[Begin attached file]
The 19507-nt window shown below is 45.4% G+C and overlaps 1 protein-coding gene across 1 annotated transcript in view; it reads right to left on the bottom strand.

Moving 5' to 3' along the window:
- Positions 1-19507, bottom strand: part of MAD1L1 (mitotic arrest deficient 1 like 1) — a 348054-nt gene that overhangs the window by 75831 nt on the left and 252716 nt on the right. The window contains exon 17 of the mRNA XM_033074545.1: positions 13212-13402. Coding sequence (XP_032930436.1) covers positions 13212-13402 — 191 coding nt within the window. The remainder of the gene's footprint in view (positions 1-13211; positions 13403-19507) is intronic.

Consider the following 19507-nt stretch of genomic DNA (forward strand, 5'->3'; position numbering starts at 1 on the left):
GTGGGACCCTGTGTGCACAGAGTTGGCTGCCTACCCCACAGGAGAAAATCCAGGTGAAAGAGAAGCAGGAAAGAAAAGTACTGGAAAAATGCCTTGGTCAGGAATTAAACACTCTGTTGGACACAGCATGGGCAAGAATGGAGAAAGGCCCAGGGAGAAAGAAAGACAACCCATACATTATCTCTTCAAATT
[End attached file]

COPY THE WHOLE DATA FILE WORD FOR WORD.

The 19507-nt window shown below is 45.4% G+C and overlaps 1 protein-coding gene across 1 annotated transcript in view; it reads right to left on the bottom strand.

Moving 5' to 3' along the window:
- Positions 1-19507, bottom strand: part of MAD1L1 (mitotic arrest deficient 1 like 1) — a 348054-nt gene that overhangs the window by 75831 nt on the left and 252716 nt on the right. The window contains exon 17 of the mRNA XM_033074545.1: positions 13212-13402. Coding sequence (XP_032930436.1) covers positions 13212-13402 — 191 coding nt within the window. The remainder of the gene's footprint in view (positions 1-13211; positions 13403-19507) is intronic.

Consider the following 19507-nt stretch of genomic DNA (forward strand, 5'->3'; position numbering starts at 1 on the left):
GTGGGACCCTGTGTGCACAGAGTTGGCTGCCTACCCCACAGGAGAAAATCCAGGTGAAAGAGAAGCAGGAAAGAAAAGTACTGGAAAAATGCCTTGGTCAGGAATTAAACACTCTGTTGGACACAGCATGGGCAAGAATGGAGAAAGGCCCAGGGAGAAAGAAAGACAACCCATACATTATCTCTTCAAATT